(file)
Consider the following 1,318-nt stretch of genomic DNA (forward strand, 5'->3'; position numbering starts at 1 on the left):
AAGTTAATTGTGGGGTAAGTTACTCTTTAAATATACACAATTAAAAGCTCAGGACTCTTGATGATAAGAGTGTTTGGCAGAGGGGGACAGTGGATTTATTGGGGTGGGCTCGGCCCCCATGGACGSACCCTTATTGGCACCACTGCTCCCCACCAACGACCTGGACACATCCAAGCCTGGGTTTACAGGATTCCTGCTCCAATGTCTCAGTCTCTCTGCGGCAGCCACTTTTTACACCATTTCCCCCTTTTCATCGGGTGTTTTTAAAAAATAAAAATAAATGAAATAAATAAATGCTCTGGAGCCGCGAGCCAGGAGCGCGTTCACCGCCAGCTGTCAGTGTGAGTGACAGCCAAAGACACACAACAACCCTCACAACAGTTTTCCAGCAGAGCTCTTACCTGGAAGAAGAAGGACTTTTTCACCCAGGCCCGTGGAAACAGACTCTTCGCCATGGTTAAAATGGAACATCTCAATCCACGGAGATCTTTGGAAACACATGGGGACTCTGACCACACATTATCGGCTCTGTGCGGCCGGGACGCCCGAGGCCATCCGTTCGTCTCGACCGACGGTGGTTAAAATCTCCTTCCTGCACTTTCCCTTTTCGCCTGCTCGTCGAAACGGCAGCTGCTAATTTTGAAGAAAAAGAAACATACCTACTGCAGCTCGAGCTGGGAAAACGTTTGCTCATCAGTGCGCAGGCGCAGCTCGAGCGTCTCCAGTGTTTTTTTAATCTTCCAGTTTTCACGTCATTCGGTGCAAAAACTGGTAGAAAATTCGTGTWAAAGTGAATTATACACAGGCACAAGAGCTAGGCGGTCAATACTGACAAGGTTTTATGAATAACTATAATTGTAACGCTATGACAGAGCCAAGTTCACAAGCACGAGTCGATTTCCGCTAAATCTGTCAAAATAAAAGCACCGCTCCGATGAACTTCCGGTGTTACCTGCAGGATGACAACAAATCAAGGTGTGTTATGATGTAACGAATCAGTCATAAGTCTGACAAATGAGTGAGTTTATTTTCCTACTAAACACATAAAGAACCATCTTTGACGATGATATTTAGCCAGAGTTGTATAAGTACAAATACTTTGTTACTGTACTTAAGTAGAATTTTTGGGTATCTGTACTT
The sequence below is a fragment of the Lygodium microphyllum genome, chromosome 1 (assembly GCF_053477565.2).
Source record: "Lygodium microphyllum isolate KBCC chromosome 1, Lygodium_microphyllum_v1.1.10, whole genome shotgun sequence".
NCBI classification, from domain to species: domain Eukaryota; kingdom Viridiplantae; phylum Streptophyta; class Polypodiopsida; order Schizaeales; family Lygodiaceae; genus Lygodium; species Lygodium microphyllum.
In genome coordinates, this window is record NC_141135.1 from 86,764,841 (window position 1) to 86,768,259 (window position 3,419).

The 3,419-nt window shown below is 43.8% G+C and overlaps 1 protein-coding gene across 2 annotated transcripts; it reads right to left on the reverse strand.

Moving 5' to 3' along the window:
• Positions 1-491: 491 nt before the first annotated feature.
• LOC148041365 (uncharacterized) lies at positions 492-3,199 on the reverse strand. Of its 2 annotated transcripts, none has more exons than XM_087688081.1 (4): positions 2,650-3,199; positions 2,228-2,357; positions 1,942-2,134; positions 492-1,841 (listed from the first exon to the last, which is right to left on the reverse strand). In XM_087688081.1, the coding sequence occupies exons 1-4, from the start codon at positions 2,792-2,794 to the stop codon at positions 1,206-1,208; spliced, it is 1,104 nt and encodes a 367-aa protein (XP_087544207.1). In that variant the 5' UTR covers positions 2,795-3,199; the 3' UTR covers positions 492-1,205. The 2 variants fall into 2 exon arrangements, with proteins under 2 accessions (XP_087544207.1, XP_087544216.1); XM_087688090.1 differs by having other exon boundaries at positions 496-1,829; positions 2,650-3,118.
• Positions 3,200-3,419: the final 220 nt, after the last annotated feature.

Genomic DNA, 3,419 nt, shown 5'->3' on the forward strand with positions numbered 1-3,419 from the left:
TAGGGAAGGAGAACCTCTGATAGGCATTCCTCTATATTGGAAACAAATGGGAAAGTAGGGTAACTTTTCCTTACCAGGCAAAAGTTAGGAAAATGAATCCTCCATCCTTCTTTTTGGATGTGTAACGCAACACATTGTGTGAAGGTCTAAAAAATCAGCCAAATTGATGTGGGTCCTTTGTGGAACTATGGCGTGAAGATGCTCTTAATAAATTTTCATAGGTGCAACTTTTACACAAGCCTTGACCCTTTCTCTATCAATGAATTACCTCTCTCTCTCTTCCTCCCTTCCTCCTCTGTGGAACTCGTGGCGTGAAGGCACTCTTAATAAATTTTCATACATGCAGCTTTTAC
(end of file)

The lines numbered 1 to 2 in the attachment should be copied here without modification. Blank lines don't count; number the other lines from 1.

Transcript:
Consider the following 1,318-nt stretch of genomic DNA (forward strand, 5'->3'; position numbering starts at 1 on the left):
AAGTTAATTGTGGGGTAAGTTACTCTTTAAATATACACAATTAAAAGCTCAGGACTCTTGATGATAAGAGTGTTTGGCAGAGGGGGACAGTGGATTTATTGGGGTGGGCTCGGCCCCCATGGACGSACCCTTATTGGCACCACTGCTCCCCACCAACGACCTGGACACATCCAAGCCTGGGTTTACAGGATTCCTGCTCCAATGTCTCAGTCTCTCTGCGGCAGCCACTTTTTACACCATTTCCCCCTTTTCATCGGGTGTTTTTAAAAAATAAAAATAAATGAAATAAATAAATGCTCTGGAGCCGCGAGCCAGGAGCGCGTTCACCGCCAGCTGTCAGTGTGAGTGACAGCCAAAGACACACAACAACCCTCACAACAGTTTTCCAGCAGAGCTCTTACCTGGAAGAAGAAGGACTTTTTCACCCAGGCCCGTGGAAACAGACTCTTCGCCATGGTTAAAATGGAACATCTCAATCCACGGAGATCTTTGGAAACACATGGGGACTCTGACCACACATTATCGGCTCTGTGCGGCCGGGACGCCCGAGGCCATCCGTTCGTCTCGACCGACGGTGGTTAAAATCTCCTTCCTGCACTTTCCCTTTTCGCCTGCTCGTCGAAACGGCAGCTGCTAATTTTGAAGAAAAAGAAACATACCTACTGCAGCTCGAGCTGGGAAAACGTTTGCTCATCAGTGCGCAGGCGCAGCTCGAGCGTCTCCAGTGTTTTTTTAATCTTCCAGTTTTCACGTCATTCGGTGCAAAAACTGGTAGAAAATTCGTGTWAAAGTGAATTATACACAGGCACAAGAGCTAGGCGGTCAATACTGACAAGGTTTTATGAATAACTATAATTGTAACGCTATGACAGAGCCAAGTTCACAAGCACGAGTCGATTTCCGCTAAATCTGTCAAAATAAAAGCACCGCTCCGATGAACTTCCGGTGTTACCTGCAGGATGACAACAAATCAAGGTGTGTTATGATGTAACGAATCAGTCATAAGTCTGACAAATGAGTGAGTTTATTTTCCTACTAAACACATAAAGAACCATCTTTGACGATGATATTTAGCCAGAGTTGTATAAGTACAAATACTTTGTTACTGTACTTAAGTAGAATTTTTGGGTATCTGTACTT